As the ship approached the firth, the bell could be clearly heard. Even though the sea was calm, the gentle breeze was enough to cause the clapper to strike the inside of the bronze casing. The captain gave orders for a boat to be lowered and with six of his crew, he rowed to the rock. Once there, it took less than ten minutes to unhook the bell and roll it into the sea! It sank silently, disappearing below the waves.

The captain gazed at the spot and said almost to himself, “The next visitors to Inchcape won’t be blessing the Abbot!” His crewmen looked uneasily at one another, each aware of the dreadful act to which they had been party. They returned to the ship and sailed on to Dundee where the captain completed his unlawful business dealings.

Two days later, he was ready to set sail again, back to the Barbary Coast. This time the sea had a heavier swell, as they sailed out of the firth, heading for the North Sea. The wind became a gale and it began to rain. The crew was nervous and mostly silent. Although they were rough and ready buccaneers, they were also superstitious. They each felt acutely aware that a dreadful price would have to be paid for the wickedness of their captain’s actions. They were right to be afraid.

As the storm grew in strength, visibility was reduced to nil and control of the vessel became impossible. Suddenly, with a grinding crunch, the ship came to a shuddering stop and immediately lurched onto its side. They had hit the rock! There had been no warning bell; for had it not been rolled into the sea two days earlier? Water poured over the ship as it began to break up. The crewmen screamed in terror as they fell into the waves. In a short time, there was nothing left of the ship or its crew, save one lone survivor.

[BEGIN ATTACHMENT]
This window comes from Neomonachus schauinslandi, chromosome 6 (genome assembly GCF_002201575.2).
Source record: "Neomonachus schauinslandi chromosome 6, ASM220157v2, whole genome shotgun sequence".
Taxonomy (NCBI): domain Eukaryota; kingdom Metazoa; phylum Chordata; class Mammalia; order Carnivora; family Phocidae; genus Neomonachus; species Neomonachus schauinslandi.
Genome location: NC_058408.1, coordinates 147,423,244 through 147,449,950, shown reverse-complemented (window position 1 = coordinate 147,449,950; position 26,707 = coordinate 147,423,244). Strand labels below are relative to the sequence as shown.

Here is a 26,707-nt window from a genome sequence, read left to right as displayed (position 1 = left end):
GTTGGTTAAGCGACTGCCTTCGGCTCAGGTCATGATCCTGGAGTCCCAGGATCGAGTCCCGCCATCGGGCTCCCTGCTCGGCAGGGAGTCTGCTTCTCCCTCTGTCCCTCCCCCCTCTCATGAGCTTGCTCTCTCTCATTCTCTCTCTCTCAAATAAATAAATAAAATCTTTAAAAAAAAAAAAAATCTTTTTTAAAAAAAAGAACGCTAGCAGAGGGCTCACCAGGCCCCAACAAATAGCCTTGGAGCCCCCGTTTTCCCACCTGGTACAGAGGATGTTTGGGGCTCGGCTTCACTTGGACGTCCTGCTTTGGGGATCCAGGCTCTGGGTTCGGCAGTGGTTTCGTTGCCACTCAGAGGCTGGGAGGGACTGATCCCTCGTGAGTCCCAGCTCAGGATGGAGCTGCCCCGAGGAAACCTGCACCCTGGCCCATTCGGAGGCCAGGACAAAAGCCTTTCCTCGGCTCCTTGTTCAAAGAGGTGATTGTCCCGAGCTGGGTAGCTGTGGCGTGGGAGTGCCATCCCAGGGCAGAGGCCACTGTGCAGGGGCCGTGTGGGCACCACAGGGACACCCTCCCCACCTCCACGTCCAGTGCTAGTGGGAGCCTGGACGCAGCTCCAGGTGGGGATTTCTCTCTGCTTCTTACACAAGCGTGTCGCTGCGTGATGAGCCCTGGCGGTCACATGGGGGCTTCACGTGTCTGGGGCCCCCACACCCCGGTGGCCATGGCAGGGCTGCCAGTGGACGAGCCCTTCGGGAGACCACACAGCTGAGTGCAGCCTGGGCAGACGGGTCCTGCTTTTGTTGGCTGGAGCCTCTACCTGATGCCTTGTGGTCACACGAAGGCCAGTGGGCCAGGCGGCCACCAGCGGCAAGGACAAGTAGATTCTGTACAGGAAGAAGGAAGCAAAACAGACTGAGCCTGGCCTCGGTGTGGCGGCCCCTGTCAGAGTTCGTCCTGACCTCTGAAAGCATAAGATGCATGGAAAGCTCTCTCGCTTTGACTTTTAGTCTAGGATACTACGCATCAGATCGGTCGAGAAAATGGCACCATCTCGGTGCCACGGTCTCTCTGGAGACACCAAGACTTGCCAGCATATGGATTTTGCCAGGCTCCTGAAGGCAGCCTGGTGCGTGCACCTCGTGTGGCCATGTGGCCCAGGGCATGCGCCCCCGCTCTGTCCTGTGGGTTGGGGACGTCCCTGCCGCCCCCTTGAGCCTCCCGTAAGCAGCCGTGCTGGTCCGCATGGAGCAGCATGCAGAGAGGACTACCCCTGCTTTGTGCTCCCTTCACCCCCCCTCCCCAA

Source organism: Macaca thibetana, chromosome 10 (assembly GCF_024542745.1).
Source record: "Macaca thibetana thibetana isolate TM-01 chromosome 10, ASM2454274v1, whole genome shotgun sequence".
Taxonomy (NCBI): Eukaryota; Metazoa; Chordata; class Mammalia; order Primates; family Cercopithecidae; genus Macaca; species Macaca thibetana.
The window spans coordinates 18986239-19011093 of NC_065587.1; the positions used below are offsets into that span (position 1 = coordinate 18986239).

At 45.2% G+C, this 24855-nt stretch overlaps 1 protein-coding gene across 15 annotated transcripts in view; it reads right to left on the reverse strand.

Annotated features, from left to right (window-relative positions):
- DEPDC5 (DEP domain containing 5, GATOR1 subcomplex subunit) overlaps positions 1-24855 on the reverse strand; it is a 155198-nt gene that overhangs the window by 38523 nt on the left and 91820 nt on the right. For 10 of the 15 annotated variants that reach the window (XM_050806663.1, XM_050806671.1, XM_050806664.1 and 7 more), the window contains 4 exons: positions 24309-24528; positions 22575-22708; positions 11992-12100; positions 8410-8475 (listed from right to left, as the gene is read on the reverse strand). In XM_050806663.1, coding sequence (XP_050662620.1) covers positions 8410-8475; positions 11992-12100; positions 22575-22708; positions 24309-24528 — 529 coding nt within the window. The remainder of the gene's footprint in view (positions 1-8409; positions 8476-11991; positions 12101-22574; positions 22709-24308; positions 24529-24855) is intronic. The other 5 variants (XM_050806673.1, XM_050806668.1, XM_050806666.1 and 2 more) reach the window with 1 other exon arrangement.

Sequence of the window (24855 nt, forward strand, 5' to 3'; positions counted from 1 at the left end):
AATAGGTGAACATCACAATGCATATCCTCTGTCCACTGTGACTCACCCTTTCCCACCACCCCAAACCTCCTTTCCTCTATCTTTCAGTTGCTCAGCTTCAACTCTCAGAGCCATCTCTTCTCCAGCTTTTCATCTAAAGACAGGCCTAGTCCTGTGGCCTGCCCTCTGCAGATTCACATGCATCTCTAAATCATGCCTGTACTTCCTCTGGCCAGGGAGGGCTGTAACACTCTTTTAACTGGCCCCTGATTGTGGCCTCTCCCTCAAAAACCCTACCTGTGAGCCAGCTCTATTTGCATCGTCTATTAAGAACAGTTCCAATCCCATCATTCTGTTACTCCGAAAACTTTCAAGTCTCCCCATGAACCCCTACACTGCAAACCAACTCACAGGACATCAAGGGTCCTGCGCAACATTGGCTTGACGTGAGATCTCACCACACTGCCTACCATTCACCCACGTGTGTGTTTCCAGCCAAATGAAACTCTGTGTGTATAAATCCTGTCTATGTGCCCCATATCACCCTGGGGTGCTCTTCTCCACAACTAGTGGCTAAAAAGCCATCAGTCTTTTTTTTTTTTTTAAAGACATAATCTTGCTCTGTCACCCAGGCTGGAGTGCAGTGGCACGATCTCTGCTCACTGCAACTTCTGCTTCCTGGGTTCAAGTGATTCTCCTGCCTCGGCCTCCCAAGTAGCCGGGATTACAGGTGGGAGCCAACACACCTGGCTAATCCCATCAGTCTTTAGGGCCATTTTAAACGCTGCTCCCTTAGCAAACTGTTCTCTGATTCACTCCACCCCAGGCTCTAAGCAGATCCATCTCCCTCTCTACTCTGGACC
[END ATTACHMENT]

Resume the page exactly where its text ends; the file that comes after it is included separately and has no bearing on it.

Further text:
He had a strange tale to tell. He said that he saw the captain disappear into the sea and at that very moment he swore that he had heard the ringing of a bell; as though the Devil himself was bidding the captain, “Welcome!”

The bell was never replaced and it was not until more modern times that a lighthouse was built on the rock. The Inchcape Lighthouse, or as it is more famously known, ‘The Bell Rock Lighthouse’ has protected shipping ever since.

But even today, sailors will tell you that when the sea in the Firth of Tay is rough, there are times that they can hear the ringing of a deep-toned bell. And when they look into the sky, they see a ghostly sailing ship with one solitary figure pacing the deck!

The misfortunate sea cook

Captain Bartholomew Roberts was taking on extra crew for a voyage to West Africa. He liked to recruit personally and was sat at a small desk on the quayside at Port Royal, Jamaica. He was questioning a fifty-year old sea cook who had a wooden leg, an eye patch and a hook at the end of his left arm.

“So how did you lose your leg?” he asked the old salt. “We was sailin’ round the Horn in a great swell and I fell overboard. A shark ‘ad me leg before me mates hauled me out of the water!”

“I see”, said Roberts, “and what about your hand?” he pointed to the hook. “”We was attackin’ a merchantman – pistols a-blazin’, swords a-swingin’ and blow me if one of me own didn’t cut me ‘and off by accident!”

“Well that was unfortunate. Tell me how did you manage to lose an eye?” asked an amused Roberts. “It was a seagull droppin’ that caused that sir”, said the sailor, almost apologetically. “A seagull dropping caused you to lose an eye? That’s amazing!” said the captain.

“Aye, well it was me first day with the hook!” answered the unfortunate man.